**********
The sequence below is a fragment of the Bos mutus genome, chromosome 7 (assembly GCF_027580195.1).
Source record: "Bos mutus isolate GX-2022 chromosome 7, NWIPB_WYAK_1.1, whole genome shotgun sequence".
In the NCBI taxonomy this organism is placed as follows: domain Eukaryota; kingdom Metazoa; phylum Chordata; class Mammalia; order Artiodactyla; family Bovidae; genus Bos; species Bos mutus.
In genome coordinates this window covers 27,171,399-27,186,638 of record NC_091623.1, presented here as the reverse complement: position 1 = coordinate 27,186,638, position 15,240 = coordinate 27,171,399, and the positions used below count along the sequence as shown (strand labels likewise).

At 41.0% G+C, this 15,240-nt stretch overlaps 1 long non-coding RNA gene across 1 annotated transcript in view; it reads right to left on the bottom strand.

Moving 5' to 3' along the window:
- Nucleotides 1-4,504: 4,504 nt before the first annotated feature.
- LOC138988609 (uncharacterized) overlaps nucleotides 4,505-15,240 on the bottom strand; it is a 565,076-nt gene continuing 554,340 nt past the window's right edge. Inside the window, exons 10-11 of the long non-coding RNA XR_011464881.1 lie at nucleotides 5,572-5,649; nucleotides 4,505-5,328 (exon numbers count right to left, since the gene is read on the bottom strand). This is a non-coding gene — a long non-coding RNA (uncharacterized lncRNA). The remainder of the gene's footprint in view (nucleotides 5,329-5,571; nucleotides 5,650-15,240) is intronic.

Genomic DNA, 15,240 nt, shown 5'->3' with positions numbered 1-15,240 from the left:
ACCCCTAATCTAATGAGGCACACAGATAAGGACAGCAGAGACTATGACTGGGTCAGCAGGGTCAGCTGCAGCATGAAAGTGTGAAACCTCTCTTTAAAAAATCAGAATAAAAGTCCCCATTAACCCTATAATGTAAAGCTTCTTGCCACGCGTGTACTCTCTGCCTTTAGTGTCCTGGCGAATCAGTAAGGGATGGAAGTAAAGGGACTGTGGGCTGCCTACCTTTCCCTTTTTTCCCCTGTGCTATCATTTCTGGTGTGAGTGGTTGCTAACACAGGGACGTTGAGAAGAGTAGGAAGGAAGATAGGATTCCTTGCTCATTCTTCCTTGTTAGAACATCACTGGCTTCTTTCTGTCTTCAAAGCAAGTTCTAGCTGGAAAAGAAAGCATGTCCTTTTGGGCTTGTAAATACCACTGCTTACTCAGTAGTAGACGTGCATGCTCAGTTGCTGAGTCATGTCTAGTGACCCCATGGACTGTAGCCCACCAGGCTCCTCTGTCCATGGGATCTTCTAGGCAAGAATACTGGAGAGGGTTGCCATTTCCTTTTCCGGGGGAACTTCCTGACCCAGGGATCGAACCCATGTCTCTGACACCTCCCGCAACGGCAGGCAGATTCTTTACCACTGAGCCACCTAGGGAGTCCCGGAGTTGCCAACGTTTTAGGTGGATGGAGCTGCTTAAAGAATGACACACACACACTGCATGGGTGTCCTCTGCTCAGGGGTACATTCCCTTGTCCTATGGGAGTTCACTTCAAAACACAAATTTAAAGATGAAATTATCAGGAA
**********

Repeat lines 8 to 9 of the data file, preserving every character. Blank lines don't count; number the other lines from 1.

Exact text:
- LOC138988609 (uncharacterized) overlaps nucleotides 4,505-15,240 on the bottom strand; it is a 565,076-nt gene continuing 554,340 nt past the window's right edge. Inside the window, exons 10-11 of the long non-coding RNA XR_011464881.1 lie at nucleotides 5,572-5,649; nucleotides 4,505-5,328 (exon numbers count right to left, since the gene is read on the bottom strand). This is a non-coding gene — a long non-coding RNA (uncharacterized lncRNA). The remainder of the gene's footprint in view (nucleotides 5,329-5,571; nucleotides 5,650-15,240) is intronic.

Genomic DNA, 15,240 nt, shown 5'->3' with positions numbered 1-15,240 from the left: